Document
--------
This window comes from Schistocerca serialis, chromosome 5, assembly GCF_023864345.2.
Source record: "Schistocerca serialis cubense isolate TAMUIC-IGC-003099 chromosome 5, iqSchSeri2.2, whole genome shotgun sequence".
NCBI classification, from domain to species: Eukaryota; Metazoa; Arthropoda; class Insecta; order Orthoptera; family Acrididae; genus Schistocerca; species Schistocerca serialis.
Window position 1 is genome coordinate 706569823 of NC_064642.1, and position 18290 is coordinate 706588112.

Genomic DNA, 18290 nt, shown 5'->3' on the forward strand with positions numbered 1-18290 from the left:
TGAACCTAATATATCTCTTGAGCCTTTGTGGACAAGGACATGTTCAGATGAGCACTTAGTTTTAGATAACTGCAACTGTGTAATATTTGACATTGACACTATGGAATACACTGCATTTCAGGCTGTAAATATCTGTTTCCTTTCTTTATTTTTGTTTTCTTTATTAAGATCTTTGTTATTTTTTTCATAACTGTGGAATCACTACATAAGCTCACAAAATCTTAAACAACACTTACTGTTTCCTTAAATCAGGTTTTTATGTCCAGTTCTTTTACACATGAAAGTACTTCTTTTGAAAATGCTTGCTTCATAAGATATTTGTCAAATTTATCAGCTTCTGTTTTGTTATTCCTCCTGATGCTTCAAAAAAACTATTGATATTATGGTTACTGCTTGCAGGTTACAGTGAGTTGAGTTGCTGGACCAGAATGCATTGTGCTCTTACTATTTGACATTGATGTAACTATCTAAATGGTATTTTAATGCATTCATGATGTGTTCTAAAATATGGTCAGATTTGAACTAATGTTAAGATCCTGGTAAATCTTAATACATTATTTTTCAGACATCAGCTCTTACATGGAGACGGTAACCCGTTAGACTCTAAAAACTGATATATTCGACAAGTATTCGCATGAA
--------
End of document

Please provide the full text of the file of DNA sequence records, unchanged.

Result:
This window comes from Schistocerca serialis, chromosome 5, assembly GCF_023864345.2.
Source record: "Schistocerca serialis cubense isolate TAMUIC-IGC-003099 chromosome 5, iqSchSeri2.2, whole genome shotgun sequence".
NCBI classification, from domain to species: Eukaryota; Metazoa; Arthropoda; class Insecta; order Orthoptera; family Acrididae; genus Schistocerca; species Schistocerca serialis.
Window position 1 is genome coordinate 706569823 of NC_064642.1, and position 18290 is coordinate 706588112.

Genomic DNA, 18290 nt, shown 5'->3' on the forward strand with positions numbered 1-18290 from the left:
TGAACCTAATATATCTCTTGAGCCTTTGTGGACAAGGACATGTTCAGATGAGCACTTAGTTTTAGATAACTGCAACTGTGTAATATTTGACATTGACACTATGGAATACACTGCATTTCAGGCTGTAAATATCTGTTTCCTTTCTTTATTTTTGTTTTCTTTATTAAGATCTTTGTTATTTTTTTCATAACTGTGGAATCACTACATAAGCTCACAAAATCTTAAACAACACTTACTGTTTCCTTAAATCAGGTTTTTATGTCCAGTTCTTTTACACATGAAAGTACTTCTTTTGAAAATGCTTGCTTCATAAGATATTTGTCAAATTTATCAGCTTCTGTTTTGTTATTCCTCCTGATGCTTCAAAAAAACTATTGATATTATGGTTACTGCTTGCAGGTTACAGTGAGTTGAGTTGCTGGACCAGAATGCATTGTGCTCTTACTATTTGACATTGATGTAACTATCTAAATGGTATTTTAATGCATTCATGATGTGTTCTAAAATATGGTCAGATTTGAACTAATGTTAAGATCCTGGTAAATCTTAATACATTATTTTTCAGACATCAGCTCTTACATGGAGACGGTAACCCGTTAGACTCTAAAAACTGATATATTCGACAAGTATTCGCATGAA